TEMPORARY COVID-19 RELATED CHANGES
Due to the current pandemic, our partner agencies have made temporary changes to their car seat fitting schedules.
- Boston Medical Center has suspended all in-person fittings.
- Boston Children's Hospital has suspended all in-person fittings but has recently begun offering virtual fittings. For more information email email@example.com or call 617-355-7332.
- Boston EMS is continuing to offer in-person fittings but on a limited, appointment only basis to Boston residents. For more information call 617-343-6891.
- UMASS Memorial Medical Center is currently offering virtual car seat checks by appointment only. For more information email firstname.lastname@example.org.
Although local fittings are largely unavailable at the moment, your child's car seat manufacturer is always available via email and phone for assistance on properly installing a booster or car seat. During this time, a wide range of manufacturers are also providing virtual guidance. Visit the Juvenile Products Manufacturers Association (JPMA) for more information.
Child Passenger Seat Guide
Below are videos from Safe Kids Worldwide on how to install a rear-facing car seat, a forward-facing car seat, a booster seat and when to move from a booster to a seat belt.
REAR-FACING CAR SEAT INSTALLATION
FORWARD-FACING CAR SEAT INSTALLATION
BOOSTER SEAT INSTALLATION
MOVING FROM A BOOSTER SEAT TO A SEAT BELT
Seasonal Safety Information
Heatstroke: Heatstroke begins when your internal body temperature reaches 104 degrees. A child left in a car can reach an internal temperature of 104 degrees very quickly, 3-5 times faster than an adult. The inside temperature of a car can increase by about 20 degrees within 20 minutes and about 40-50 degrees, or more, in an hour. Leaving the window cracked does not slow the heating process enough to prevent the vehicle and child inside from overheating. To prevent heatstroke or death, always remember to take your child with you when exiting your car, even if it's "just for a second".
Hypothermia: Hypothermia begins when your body starts to lose heat faster than your body can create heat to keep you warm. Children lose heat much faster than adults and are at higher risk of hypothermia. Some signs of hypothermia include: cold skin, shivering, low energy, drowsiness, confusion, slurred speech, exhaustion, poor coordination. Turning on the heat to leave the child alone in a vehicle can reduce the risk of hypothermia but can increase the risk of hyperthermia, which is when the body overheats (heat stroke is a form of hyperthermia). To prevent hypothermia or death always remember to take your child with you when exiting your car, even if it's "just for a second".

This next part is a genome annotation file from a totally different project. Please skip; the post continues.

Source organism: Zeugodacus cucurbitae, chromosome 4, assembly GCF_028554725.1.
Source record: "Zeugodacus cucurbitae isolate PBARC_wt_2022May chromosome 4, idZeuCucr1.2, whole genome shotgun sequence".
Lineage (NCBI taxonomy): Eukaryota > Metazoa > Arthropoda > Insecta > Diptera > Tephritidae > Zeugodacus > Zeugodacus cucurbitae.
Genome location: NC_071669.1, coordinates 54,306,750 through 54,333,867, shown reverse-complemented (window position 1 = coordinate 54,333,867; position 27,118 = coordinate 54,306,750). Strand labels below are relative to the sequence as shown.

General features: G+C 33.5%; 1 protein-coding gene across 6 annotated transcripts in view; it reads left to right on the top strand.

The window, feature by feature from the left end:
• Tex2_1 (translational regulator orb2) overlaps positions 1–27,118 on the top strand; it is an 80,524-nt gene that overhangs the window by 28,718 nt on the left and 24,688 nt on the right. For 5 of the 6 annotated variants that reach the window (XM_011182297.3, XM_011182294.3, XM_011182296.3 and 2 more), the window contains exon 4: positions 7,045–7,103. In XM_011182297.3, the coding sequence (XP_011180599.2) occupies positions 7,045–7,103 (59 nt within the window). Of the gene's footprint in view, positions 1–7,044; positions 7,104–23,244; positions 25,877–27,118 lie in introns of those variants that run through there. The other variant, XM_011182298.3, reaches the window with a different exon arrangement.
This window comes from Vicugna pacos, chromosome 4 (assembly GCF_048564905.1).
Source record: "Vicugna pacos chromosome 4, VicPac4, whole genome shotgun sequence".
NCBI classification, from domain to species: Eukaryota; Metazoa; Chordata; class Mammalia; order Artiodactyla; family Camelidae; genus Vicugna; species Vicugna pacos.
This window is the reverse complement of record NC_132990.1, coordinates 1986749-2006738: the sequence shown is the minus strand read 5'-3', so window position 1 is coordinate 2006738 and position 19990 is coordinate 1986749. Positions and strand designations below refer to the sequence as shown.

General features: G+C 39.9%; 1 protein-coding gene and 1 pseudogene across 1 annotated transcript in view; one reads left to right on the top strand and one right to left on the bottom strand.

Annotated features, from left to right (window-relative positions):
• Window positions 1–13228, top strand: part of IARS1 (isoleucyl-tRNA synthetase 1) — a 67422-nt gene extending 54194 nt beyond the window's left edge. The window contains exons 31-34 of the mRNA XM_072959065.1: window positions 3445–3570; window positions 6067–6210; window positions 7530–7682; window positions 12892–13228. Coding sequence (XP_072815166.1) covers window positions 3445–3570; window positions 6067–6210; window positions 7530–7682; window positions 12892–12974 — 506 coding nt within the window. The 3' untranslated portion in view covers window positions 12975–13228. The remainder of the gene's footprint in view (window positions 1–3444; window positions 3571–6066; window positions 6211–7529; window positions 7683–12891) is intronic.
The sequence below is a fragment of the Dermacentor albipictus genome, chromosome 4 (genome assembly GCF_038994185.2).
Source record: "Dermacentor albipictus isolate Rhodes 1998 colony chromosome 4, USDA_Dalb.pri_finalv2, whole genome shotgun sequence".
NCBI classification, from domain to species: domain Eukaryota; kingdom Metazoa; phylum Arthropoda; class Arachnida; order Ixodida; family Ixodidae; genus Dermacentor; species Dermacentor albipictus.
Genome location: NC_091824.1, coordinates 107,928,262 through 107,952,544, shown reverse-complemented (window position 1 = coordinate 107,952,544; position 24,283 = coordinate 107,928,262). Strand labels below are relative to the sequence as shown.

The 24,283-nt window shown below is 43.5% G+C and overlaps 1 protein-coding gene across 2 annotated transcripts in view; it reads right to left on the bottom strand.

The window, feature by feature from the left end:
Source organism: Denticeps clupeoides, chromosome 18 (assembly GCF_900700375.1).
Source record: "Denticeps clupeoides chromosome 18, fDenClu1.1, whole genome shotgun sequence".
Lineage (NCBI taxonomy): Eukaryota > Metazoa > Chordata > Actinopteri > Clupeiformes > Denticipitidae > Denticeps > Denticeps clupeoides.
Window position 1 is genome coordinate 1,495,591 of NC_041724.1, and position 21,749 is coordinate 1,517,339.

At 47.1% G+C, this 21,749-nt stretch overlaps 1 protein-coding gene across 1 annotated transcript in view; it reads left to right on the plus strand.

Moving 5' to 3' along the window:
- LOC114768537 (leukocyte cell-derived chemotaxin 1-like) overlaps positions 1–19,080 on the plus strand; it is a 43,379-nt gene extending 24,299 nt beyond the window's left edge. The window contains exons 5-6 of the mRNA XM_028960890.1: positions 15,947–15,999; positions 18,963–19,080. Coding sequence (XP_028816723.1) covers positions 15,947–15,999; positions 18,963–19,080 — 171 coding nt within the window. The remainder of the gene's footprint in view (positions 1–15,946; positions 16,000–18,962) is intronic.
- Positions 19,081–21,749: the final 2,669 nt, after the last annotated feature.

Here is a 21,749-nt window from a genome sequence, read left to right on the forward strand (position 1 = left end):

NEVER LEAVE A CHILD IN A VEHICLE UNATTENDED
General Safety Information
Car crashes are one of the leading causes of death for children. Unrestrained or improperly restrained children are more likely to be injured or suffer injuries in a crash. To keep them safe for every ride, children should always be buckled up, or properly secured in a car seat that is appropriate for their age, height, weight, and development.
Car seats save lives when they are properly installed. According to Boston EMS, at least 9 out of 10 car seats are not installed correctly in Boston. Therefore, it's important to learn to correctly use the car seat by reviewing the instructions from the car seat manufacturer as well as the vehicle owner's manual. If you need assistance, a Child Passenger Safety technician can help.
Choose the right seat based on your child's age, weight, height and development. Check the car seat manufacturers' instructions for the exact age, height and weight limits of each seat.
***Download the full version of our Buckle Up Boston Guide***
- Keep your child in a rear-facing car seat for as long as possible and in the back seat through age 13.
- Only move your child to the next car seat when they outgrow the weight or height limit.
- Most convertible car seats have limits higher weight and height limits that allow children to ride rear-facing longer.
- Never add accessories to your child's car seat for comfort that did not come with the packaging.
- For a seat belt, the lap belt must lie across the upper thighs and the shoulder belt should lie across the shoulder and chest.
- Dress your child in nothing thicker than a sweatshirt in their car seat. Place your child's coat or blanket over them for warmth.
- Never leave your child alone in the car to prevent overheating. Keep your phone, bag or other item in the back seat to remember to bring your child with you.
- Whether it's a car seat or seat belt, make sure everyone is always buckled up for every drive.
Car Seat Inspections & Installations
Schedule a free car seat inspection with a Child Passenger Safety technician. Boston residents can schedule an appointment using the guide below, and non-residents can find a technician in their area here.
Download the full version of our Buckle Up Boston Guide
MA State Requirements
- Children must be in a federally approved child passenger restraint that is properly fastened and secured until they are 8 years old OR over 57 inches tall.
- Children ages 8 through 12 must wear a properly fastened safety belt.
- A police officer can stop your vehicle if a child age 12 or under is not properly restrained.
- Children under the age of 13 must be seated in the back seat of a moving vehicle and should not sit in the front passenger seat.
- Visit Massachusetts Car Seat Safety for more information.
*The Massachusetts Child Passenger Safety Law was amended in July 2008 to include booster seat requirements*